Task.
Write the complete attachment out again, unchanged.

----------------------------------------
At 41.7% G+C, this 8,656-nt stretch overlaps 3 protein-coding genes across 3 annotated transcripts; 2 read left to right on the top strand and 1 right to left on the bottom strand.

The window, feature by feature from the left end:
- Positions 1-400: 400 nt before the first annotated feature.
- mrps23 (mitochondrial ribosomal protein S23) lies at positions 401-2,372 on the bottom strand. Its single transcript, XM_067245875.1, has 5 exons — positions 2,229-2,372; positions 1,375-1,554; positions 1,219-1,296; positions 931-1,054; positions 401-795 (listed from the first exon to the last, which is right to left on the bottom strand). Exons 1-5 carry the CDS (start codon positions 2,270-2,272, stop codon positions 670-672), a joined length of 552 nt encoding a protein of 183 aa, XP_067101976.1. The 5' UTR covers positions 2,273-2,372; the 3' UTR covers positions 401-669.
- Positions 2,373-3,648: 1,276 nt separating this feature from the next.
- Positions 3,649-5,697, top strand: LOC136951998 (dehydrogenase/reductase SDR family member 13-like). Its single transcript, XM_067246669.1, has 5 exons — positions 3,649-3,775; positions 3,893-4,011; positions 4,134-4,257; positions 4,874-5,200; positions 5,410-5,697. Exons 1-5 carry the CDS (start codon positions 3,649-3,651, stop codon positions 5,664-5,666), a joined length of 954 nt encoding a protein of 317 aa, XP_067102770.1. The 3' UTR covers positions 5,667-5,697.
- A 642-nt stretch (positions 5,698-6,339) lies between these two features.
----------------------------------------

At 41.7% G+C, this 8,656-nt stretch overlaps 3 protein-coding genes across 3 annotated transcripts; 2 read left to right on the top strand and 1 right to left on the bottom strand.

The window, feature by feature from the left end:
- Positions 1-400: 400 nt before the first annotated feature.
- mrps23 (mitochondrial ribosomal protein S23) lies at positions 401-2,372 on the bottom strand. Its single transcript, XM_067245875.1, has 5 exons — positions 2,229-2,372; positions 1,375-1,554; positions 1,219-1,296; positions 931-1,054; positions 401-795 (listed from the first exon to the last, which is right to left on the bottom strand). Exons 1-5 carry the CDS (start codon positions 2,270-2,272, stop codon positions 670-672), a joined length of 552 nt encoding a protein of 183 aa, XP_067101976.1. The 5' UTR covers positions 2,273-2,372; the 3' UTR covers positions 401-669.
- Positions 2,373-3,648: 1,276 nt separating this feature from the next.
- Positions 3,649-5,697, top strand: LOC136951998 (dehydrogenase/reductase SDR family member 13-like). Its single transcript, XM_067246669.1, has 5 exons — positions 3,649-3,775; positions 3,893-4,011; positions 4,134-4,257; positions 4,874-5,200; positions 5,410-5,697. Exons 1-5 carry the CDS (start codon positions 3,649-3,651, stop codon positions 5,664-5,666), a joined length of 954 nt encoding a protein of 317 aa, XP_067102770.1. The 3' UTR covers positions 5,667-5,697.
- A 642-nt stretch (positions 5,698-6,339) lies between these two features.